Henry VI, Pt. 3
Act IV, Scene 8
London. A palace room.
- Flourish. Enter the King Henry, Warwick, Montague, Clarence,
- Oxford, and Exeter.
Earl of Warwick1 - 5
- What counsel, lords? Edward from Belgia,
- With hasty Germans and blunt Hollanders,
- Hath pass’d in safety through the Narrow Seas,
- And with his troops doth march amain to London,
- And many giddy people flock to him.
King Henry the Sixth6
- Let’s levy men, and beat him back again.
Duke of Clarence7 - 8
- A little fire is quickly trodden out,
- Which being suffer’d, rivers cannot quench.
Earl of Warwick9 - 24
- In Warwickshire I have true-hearted friends,
- Not mutinous in peace, yet bold in war;
- Those will I muster up; and thou, son Clarence,
- Shalt stir up in Suffolk, Norfolk, and in Kent,
- The knights and gentlemen to come with thee.
- Thou, brother Montague, in Buckingham,
- Northampton, and in Leicestershire, shalt find
- Men well inclin’d to hear what thou command’st;
- And thou, brave Oxford, wondrous well belov’d,
- In Oxfordshire shalt muster up thy friends.
- My sovereign, with the loving citizens,
- Like to his island, girt in with the ocean,
- Or modest Dian, circled with her nymphs,
- Shall rest in London till we come to him.
- Fair lords, take leave and stand not to reply.
- Farewell, my sovereign.
King Henry the Sixth25
- Farewell, my Hector, and my Troy’s true hope.
Duke of Clarence26
- In sign of truth, I kiss your Highness’ hand.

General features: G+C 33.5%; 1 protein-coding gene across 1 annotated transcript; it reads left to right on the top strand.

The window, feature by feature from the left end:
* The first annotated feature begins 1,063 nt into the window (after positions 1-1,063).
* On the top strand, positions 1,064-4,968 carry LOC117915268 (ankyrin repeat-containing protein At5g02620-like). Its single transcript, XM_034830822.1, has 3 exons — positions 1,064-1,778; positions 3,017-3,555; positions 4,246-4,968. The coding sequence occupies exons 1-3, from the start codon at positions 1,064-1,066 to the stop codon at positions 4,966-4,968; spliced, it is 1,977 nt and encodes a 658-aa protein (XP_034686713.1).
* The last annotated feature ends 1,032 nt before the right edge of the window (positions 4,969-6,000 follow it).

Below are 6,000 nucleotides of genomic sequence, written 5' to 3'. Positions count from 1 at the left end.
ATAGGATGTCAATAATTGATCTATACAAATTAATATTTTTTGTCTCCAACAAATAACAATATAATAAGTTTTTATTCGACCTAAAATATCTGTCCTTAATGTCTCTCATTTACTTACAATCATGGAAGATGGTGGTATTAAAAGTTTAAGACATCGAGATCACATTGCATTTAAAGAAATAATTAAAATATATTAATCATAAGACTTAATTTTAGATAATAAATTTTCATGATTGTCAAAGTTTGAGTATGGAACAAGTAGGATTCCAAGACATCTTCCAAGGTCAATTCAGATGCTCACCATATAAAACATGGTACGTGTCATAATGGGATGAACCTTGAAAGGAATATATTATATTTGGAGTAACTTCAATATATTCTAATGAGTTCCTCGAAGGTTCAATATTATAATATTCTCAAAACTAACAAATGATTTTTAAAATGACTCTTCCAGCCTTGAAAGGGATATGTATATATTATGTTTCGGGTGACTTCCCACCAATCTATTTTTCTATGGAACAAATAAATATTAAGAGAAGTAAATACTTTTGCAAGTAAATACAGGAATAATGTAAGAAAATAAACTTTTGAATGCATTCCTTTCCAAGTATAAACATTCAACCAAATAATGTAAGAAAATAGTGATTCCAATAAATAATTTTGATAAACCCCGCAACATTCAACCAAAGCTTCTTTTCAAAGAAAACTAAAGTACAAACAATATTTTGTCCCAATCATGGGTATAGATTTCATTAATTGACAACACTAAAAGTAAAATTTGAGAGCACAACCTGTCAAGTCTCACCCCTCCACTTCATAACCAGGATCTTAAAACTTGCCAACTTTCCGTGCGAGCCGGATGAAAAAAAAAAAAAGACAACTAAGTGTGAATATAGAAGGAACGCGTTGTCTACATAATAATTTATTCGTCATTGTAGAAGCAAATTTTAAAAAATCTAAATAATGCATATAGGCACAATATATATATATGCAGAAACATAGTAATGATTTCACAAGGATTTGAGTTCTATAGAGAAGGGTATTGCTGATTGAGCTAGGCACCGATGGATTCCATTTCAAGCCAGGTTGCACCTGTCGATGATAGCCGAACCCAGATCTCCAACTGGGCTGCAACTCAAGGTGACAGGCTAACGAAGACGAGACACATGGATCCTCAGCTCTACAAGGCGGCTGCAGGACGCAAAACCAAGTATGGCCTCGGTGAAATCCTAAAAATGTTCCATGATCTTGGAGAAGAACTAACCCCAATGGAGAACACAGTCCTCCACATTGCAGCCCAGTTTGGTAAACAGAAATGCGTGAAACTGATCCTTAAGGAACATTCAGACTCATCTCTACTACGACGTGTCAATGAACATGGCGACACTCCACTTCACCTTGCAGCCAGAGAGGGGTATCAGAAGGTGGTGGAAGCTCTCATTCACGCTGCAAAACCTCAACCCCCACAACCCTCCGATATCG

King Henry the Sixth27
- Well-minded Clarence, be thou fortunate!
- Comfort, my lord! And so I take my leave.
Earl of Oxford29 - 30
- And thus
- Kissing Henry’s hand.
- I seal my truth, and bid adieu.
King Henry the Sixth31 - 32
- Sweet Oxford, and my loving Montague,
- And all at once, once more a happy farewell.
Earl of Warwick33
- Farewell, sweet lords, let’s meet at Coventry.
- Exeunt all but King Henry and Exeter.
King Henry the Sixth34 - 37
- Here at the palace will I rest a while.
- Cousin of Exeter, what thinks your lordship?
- Methinks the power that Edward hath in field
- Should not be able to encounter mine.
Duke of Exeter38
- The doubt is that he will seduce the rest.
King Henry the Sixth39 - 51
- That’s not my fear, my meed hath got me fame:
- I have not stopp’d mine ears to their demands,
- Nor posted off their suits with slow delays;
- My pity hath been balm to heal their wounds,
- My mildness hath allay’d their swelling griefs,
- My mercy dried their water-flowing tears;
- I have not been desirous of their wealth,
- Nor much oppress’d them with great subsidies,
- Nor forward of revenge, though they much err’d.
- Then why should they love Edward more than me?
- No, Exeter, these graces challenge grace;
- And when the lion fawns upon the lamb,
- The lamb will never cease to follow him.
- Shout within, “A Lancaster! A Lancaster!”
Duke of Exeter52
- Hark, hark, my lord, what shouts are these?
- Enter King Edward and his Soldiers with Gloucester and
King Edward53 - 62
- Seize on the shame-fac’d Henry, bear him hence,
- And once again proclaim us King of England.
- You are the fount that makes small brooks to flow;
- Now stops thy spring, my sea shall suck them dry,
- And swell so much the higher by their ebb.
- Hence with him to the Tower, let him not speak.
- Exit Exeter with King Henry guarded.
- And, lords, towards Coventry bend we our course,
- Where peremptory Warwick now remains.
- The sun shines hot, and, if we use delay,
- Cold biting winter mars our hop’d-for hay.
Duke of Gloucester63 - 65
- Away betimes, before his forces join,
- And take the great-grown traitor unawares.
- Brave warriors, march amain towards Coventry.